Howard Marks put it nicely when he said that, rather than worrying about share price volatility, ‘The possibility of permanent loss is the risk I worry about… and every practical investor I know worries about. It’s only natural to consider a company’s balance sheet when you examine how risky it is, since debt is often involved when a business collapses. Importantly, California Water Service Group (NYSE:CWT) does carry debt. But is this debt a concern to shareholders?
Why Does Debt Bring Risk?
Debt assists a business until the business has trouble paying it off, either with new capital or with free cash flow. In the worst case scenario, a company can go bankrupt if it cannot pay its creditors. However, a more frequent (but still costly) occurrence is where a company must issue shares at bargain-basement prices, permanently diluting shareholders, just to shore up its balance sheet. Of course, debt can be an important tool in businesses, particularly capital heavy businesses. When we examine debt levels, we first consider both cash and debt levels, together.
What Is California Water Service Group’s Debt?
The image below, which you can click on for greater detail, shows that at September 2019 California Water Service Group had debt of US$961.8m, up from US$894.2m in one year. However, it also had US$51.3m in cash, and so its net debt is US$910.6m.
How Strong Is California Water Service Group’s Balance Sheet?
According to the last reported balance sheet, California Water Service Group had liabilities of US$333.9m due within 12 months, and liabilities of US$1.93b due beyond 12 months. On the other hand, it had cash of US$51.3m and US$119.0m worth of receivables due within a year. So its liabilities outweigh the sum of its cash and (near-term) receivables by US$2.10b.
This is a mountain of leverage relative to its market capitalization of US$2.62b. This suggests shareholders would heavily diluted if the company needed to shore up its balance sheet in a hurry.
We use two main ratios to inform us about debt levels relative to earnings. The first is net debt divided by earnings before interest, tax, depreciation, and amortization (EBITDA), while the second is how many times its earnings before interest and tax (EBIT) covers its interest expense (or its interest cover, for short). This way, we consider both the absolute quantum of the debt, as well as the interest rates paid on it.
California Water Service Group’s debt is 4.5 times its EBITDA, and its EBIT cover its interest expense 2.7 times over. This suggests that while the debt levels are significant, we’d stop short of calling them problematic. More concerning, California Water Service Group saw its EBIT drop by 10.0% in the last twelve months. If that earnings trend continues the company will face an uphill battle to pay off its debt. When analysing debt levels, the balance sheet is the obvious place to start. But it is future earnings, more than anything, that will determine California Water Service Group’s ability to maintain a healthy balance sheet going forward. So if you want to see what the professionals think, you might find this free report on analyst profit forecasts to be interesting.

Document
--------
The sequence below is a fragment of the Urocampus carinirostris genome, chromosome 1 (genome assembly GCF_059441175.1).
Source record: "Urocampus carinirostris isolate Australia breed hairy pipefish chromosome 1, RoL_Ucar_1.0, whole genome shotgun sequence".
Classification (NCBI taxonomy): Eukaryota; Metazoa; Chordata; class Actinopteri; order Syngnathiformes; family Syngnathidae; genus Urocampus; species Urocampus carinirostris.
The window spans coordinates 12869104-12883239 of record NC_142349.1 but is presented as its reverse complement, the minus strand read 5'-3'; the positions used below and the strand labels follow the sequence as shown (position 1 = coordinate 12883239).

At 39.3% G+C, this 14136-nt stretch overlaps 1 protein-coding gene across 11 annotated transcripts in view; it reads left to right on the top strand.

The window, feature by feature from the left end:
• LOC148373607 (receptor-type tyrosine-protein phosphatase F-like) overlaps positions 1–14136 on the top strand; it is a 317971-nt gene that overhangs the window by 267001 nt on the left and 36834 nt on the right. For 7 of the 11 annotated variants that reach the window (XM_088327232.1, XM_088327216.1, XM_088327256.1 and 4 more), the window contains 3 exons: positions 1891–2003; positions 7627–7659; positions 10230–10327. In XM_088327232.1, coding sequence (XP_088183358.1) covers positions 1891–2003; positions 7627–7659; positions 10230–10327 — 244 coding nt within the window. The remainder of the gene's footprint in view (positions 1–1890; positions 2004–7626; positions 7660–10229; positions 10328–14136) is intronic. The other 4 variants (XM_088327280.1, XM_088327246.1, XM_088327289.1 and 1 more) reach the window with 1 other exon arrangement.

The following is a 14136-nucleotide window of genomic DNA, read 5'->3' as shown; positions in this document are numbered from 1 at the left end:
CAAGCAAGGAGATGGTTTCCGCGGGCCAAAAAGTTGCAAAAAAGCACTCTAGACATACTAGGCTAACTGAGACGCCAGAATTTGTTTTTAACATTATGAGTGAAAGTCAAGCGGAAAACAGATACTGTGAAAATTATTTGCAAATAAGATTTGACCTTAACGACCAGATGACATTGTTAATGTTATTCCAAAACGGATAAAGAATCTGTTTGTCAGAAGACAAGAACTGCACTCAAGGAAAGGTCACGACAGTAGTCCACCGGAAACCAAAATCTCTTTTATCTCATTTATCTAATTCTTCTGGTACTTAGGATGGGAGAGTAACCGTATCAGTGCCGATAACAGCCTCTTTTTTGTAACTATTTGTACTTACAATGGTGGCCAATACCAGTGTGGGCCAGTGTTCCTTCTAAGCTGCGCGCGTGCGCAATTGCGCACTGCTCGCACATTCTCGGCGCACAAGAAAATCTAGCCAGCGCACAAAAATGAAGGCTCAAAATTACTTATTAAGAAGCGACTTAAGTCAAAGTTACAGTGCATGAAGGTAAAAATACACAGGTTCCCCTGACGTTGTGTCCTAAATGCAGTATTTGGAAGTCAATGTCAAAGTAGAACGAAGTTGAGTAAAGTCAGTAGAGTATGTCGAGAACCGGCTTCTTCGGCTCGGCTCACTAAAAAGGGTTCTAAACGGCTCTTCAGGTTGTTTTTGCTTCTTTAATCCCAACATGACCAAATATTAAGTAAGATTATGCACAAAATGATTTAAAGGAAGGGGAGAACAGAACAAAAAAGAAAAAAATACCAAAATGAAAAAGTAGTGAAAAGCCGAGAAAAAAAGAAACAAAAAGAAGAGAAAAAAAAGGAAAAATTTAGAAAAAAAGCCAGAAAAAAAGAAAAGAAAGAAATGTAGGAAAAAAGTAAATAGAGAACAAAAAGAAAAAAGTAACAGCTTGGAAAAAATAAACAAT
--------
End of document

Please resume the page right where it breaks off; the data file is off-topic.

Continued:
Finally, a business needs free cash flow to pay off debt; accounting profits just don’t cut it. So it’s worth checking how much of that EBIT is backed by free cash flow. Over the last three years, California Water Service Group saw substantial negative free cash flow, in total. While that may be a result of expenditure for growth, it does make the debt far more risky.
Mulling over California Water Service Group’s attempt at converting EBIT to free cash flow, we’re certainly not enthusiastic. And furthermore, its EBIT growth rate also fails to instill confidence. It’s also worth noting that California Water Service Group is in the Water Utilities industry, which is often considered to be quite defensive. Overall, it seems to us that California Water Service Group’s balance sheet is really quite a risk to the business. For this reason we’re pretty cautious about the stock, and we think shareholders should keep a close eye on its liquidity. The balance sheet is clearly the area to focus on when you are analysing debt. But ultimately, every company can contain risks that exist outside of the balance sheet. Consider risks, for instance. Every company has them, and we’ve spotted 1 warning sign for California Water Service Group you should know about.
If, after all that, you’re more interested in a fast growing company with a rock-solid balance sheet, then check out our list of net cash growth stocks without delay.
If you spot an error that warrants correction, please contact the editor at email@example.com. This article by Simply Wall St is general in nature. It does not constitute a recommendation to buy or sell any stock, and does not take account of your objectives, or your financial situation. Simply Wall St has no position in the stocks mentioned.
We aim to bring you long-term focused research analysis driven by fundamental data. Note that our analysis may not factor in the latest price-sensitive company announcements or qualitative material. Thank you for reading.